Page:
I do as well; my comment was not meant as a criticism, but simply my "thinking out loud".

DM-Salsa wrote:
As for the gods, I haven't really thought of them in that context, but then again, I'm a Christian and that colors my thinking a bit. You could apply the same descriptor to powerful spirits as well, so how would one differentiate? Would some scholars insist that the spirits that the "barbarians" worship are on the same level as the gods that the more "civilized" Imperials/Valorians worship? How do the priests/priestesses view this similarity? If all magic is divinely granted, then what is the difference between a wizard and a cleric? Do wizards have to devote themselves to a god before having the mysteries of magic opened to them? Are the wizard colleges in fact mystery cults? There's some interesting things there that raise some sticky mechanics questions.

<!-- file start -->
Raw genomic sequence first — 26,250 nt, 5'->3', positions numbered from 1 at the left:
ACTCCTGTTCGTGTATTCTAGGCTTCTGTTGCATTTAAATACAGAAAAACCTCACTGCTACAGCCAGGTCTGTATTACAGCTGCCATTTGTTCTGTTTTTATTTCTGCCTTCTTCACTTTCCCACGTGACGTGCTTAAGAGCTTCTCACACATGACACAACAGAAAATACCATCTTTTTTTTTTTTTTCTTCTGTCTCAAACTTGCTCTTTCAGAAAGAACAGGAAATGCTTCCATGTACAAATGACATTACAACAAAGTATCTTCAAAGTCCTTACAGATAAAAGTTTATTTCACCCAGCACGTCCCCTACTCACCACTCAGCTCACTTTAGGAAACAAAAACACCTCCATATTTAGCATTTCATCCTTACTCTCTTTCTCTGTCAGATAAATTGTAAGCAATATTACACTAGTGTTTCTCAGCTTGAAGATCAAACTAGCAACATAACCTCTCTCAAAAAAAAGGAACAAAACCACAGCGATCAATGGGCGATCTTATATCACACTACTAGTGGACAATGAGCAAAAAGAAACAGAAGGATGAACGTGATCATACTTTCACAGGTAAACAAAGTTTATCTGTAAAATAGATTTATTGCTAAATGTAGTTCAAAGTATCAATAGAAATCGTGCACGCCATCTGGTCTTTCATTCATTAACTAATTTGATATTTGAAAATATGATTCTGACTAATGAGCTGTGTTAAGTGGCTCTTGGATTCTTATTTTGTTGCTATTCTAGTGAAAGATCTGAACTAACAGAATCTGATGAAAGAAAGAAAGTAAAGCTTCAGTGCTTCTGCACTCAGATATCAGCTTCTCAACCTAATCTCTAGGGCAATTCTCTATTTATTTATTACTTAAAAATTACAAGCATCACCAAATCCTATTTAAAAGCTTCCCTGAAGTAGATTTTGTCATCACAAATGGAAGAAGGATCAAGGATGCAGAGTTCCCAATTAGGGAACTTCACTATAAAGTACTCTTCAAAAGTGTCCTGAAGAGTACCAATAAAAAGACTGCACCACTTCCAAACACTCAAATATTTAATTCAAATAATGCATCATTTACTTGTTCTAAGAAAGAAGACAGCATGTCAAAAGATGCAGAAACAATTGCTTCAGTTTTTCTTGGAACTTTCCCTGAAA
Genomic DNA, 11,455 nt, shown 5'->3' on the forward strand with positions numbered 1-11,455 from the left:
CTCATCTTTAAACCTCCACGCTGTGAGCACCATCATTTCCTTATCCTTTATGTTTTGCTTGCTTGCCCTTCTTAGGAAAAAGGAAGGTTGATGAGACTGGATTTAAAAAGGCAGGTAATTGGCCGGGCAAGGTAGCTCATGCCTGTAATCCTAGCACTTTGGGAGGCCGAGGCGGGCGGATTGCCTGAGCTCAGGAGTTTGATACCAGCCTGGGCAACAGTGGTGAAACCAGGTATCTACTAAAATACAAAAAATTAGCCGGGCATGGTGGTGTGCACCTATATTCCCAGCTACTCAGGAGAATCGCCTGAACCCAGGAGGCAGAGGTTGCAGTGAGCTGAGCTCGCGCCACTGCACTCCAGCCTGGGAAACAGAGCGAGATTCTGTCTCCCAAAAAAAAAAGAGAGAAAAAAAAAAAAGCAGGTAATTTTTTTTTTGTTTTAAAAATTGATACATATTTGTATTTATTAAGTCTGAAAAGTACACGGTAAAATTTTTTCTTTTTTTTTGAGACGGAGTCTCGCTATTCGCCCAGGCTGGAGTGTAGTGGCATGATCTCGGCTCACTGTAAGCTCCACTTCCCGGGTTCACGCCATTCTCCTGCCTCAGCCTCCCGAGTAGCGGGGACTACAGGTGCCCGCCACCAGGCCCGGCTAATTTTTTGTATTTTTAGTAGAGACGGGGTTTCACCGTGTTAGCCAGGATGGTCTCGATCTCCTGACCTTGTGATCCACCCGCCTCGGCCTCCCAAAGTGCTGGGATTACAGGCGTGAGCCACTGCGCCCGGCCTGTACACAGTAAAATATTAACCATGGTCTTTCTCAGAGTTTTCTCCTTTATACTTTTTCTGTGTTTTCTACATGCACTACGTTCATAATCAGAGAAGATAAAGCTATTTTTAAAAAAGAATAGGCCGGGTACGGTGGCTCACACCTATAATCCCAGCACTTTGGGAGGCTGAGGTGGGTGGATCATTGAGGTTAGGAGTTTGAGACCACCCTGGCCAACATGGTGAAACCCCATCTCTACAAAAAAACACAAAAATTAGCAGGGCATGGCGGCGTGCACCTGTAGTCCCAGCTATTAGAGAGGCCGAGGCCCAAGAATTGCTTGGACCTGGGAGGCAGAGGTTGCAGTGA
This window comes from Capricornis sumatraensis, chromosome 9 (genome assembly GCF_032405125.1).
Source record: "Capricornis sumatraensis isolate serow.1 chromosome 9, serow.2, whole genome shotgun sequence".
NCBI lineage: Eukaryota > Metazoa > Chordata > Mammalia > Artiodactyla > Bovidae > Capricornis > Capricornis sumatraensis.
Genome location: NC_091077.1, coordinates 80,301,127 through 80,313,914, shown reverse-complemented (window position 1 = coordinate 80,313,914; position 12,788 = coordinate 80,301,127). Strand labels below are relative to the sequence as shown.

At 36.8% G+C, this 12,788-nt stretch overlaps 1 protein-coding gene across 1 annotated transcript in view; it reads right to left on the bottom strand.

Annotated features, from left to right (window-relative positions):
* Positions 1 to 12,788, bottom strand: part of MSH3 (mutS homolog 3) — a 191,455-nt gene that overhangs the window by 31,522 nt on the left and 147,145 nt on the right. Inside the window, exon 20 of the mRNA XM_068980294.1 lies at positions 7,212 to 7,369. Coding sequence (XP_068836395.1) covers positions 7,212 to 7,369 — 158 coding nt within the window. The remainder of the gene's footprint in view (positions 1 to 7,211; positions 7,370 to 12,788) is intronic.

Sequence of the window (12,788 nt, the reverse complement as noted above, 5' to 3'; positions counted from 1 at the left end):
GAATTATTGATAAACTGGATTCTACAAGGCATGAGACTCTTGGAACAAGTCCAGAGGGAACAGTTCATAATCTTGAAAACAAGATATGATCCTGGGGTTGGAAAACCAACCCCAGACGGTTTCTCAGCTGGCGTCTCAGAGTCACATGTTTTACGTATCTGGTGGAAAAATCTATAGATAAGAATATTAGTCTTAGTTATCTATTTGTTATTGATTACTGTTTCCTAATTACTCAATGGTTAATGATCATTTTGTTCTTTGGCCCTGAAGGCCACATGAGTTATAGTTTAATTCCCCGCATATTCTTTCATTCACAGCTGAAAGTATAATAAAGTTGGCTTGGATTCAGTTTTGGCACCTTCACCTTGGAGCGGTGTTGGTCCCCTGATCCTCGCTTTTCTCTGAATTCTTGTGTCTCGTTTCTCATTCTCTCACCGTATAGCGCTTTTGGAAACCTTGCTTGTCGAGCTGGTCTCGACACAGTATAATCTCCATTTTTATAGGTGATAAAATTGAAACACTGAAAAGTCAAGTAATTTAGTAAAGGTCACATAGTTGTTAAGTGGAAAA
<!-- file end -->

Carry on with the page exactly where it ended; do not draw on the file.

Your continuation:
That is one way to go, and one that would definitely be interesting, but I was thinking more the opposite: all magic comes from the same (as yet unstated) source, but wizards and clerics simply have different ways of accessing it. Wizards study ancient texts and learn how to perform complex magical spells through memorization and physical training, while clerics do so more through force of will, or perhaps by beseeching a greater power.


Branding Opportunity wrote:
DM-Salsa wrote:
@Branding Opportunity: I'll work on getting this stuff compiled and into a doc like you suggested. As far as being stuck in planning, I'm not running this until November at the earliest due to Inktober and the crimp it's going to put on my free-time for posting. Collaborating like this before we got going was meant to keep interest alive and to help me know what people wanted. Personally, I think it's gone rather well.
I do as well; my comment was not meant as a criticism, but simply my "thinking out loud".

Sorry, didn't mean for that to come of as testy as it did. Blame it on a tendency to be terse at times, especially when I'm focusing on three different things.

Branding Opportunity wrote:
DM-Salsa wrote: